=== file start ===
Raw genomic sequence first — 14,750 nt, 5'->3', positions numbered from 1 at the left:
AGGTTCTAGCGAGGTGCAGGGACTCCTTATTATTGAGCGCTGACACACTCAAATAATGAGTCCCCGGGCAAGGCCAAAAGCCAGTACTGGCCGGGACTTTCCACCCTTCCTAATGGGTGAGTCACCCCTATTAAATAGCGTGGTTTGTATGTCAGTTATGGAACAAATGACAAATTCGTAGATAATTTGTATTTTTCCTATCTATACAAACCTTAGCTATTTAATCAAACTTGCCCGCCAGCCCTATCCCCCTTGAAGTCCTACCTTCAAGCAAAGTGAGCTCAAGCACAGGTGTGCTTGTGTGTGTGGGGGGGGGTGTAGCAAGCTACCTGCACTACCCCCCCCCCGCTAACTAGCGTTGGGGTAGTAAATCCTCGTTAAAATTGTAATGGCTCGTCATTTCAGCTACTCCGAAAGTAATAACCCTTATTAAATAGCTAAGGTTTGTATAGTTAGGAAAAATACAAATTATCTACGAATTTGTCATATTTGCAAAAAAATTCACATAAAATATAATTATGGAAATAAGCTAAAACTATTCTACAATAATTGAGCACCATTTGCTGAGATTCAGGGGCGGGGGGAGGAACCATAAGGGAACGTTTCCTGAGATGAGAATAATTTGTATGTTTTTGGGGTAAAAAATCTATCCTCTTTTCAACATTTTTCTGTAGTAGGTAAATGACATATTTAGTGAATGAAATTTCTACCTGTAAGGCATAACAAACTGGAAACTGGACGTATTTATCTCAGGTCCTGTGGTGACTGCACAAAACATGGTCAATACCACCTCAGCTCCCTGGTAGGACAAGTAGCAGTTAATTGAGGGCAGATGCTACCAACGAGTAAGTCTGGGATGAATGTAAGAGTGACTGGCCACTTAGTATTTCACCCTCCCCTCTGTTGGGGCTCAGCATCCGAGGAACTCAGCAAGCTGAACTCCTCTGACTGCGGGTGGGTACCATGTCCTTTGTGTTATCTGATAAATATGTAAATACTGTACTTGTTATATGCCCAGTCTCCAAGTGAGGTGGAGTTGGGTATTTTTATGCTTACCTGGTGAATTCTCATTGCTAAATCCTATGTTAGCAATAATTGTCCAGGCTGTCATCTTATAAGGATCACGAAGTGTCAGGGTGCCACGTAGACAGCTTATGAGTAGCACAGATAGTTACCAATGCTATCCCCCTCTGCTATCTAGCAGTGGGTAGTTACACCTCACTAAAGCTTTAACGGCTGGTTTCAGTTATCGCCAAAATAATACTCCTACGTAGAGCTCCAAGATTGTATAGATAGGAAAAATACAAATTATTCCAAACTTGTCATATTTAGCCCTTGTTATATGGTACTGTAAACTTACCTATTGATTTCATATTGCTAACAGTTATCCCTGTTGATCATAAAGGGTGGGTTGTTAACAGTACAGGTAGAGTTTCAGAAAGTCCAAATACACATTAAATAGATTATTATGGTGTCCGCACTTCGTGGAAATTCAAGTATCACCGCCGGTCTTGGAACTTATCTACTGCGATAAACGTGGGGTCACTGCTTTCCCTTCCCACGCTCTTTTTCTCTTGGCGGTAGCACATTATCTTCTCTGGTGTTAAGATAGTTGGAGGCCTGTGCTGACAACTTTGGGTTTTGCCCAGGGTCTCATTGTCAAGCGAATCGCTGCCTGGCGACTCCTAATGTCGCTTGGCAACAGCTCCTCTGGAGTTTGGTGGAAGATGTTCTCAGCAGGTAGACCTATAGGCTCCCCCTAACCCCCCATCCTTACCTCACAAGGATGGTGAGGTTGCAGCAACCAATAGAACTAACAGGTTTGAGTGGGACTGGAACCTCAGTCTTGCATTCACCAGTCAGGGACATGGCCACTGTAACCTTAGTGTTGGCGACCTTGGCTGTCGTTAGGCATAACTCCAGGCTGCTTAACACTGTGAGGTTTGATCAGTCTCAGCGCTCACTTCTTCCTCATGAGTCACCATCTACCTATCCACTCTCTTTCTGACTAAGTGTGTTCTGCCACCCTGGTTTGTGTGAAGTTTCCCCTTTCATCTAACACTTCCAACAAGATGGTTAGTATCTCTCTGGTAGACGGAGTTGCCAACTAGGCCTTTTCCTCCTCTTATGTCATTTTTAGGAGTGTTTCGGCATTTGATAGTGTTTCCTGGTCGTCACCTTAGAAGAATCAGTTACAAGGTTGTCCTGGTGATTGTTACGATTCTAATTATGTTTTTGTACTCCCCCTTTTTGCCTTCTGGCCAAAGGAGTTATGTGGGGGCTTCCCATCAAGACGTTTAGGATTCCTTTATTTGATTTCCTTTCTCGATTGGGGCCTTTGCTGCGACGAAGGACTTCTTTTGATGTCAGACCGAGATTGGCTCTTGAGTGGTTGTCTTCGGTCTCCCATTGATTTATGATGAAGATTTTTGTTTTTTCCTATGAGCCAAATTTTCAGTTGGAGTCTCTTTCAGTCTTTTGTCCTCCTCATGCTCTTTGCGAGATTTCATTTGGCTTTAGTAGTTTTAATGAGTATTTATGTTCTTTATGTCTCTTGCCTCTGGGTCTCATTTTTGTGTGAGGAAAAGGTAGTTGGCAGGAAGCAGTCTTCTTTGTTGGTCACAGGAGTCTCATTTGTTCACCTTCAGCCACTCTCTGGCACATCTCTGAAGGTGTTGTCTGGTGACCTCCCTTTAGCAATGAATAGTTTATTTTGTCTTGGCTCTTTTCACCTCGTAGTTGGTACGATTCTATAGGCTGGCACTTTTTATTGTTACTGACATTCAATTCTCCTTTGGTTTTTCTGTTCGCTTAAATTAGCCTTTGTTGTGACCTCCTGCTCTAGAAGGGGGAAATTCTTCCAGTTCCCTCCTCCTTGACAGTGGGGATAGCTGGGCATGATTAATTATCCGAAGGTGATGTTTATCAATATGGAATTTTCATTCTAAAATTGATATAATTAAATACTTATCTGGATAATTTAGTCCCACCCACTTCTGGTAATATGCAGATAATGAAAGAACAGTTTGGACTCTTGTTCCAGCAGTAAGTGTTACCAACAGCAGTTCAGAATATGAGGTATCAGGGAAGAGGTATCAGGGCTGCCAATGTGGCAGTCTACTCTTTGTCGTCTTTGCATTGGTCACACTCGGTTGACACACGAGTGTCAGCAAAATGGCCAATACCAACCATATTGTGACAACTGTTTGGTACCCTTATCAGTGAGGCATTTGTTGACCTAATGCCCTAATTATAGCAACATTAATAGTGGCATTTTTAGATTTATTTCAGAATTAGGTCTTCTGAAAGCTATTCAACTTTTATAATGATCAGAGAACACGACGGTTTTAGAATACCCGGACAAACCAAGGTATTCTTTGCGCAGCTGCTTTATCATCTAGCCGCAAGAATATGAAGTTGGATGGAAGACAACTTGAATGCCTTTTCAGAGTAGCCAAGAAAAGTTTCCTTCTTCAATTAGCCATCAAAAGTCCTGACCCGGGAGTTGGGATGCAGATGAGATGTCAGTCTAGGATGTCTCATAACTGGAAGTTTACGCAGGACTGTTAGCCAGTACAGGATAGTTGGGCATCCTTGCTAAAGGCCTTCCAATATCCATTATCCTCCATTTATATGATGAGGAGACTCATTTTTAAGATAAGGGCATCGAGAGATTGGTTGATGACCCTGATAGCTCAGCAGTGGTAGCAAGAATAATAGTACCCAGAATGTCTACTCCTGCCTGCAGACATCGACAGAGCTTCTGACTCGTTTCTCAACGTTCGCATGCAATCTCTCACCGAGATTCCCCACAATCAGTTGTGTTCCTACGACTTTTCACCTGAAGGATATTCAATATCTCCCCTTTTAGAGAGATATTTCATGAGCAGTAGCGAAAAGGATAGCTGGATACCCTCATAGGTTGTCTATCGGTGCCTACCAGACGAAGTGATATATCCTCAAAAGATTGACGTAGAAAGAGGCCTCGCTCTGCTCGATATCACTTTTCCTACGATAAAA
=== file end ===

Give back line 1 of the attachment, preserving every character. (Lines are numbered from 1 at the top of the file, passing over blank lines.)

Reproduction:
Raw genomic sequence first — 14,750 nt, 5'->3', positions numbered from 1 at the left: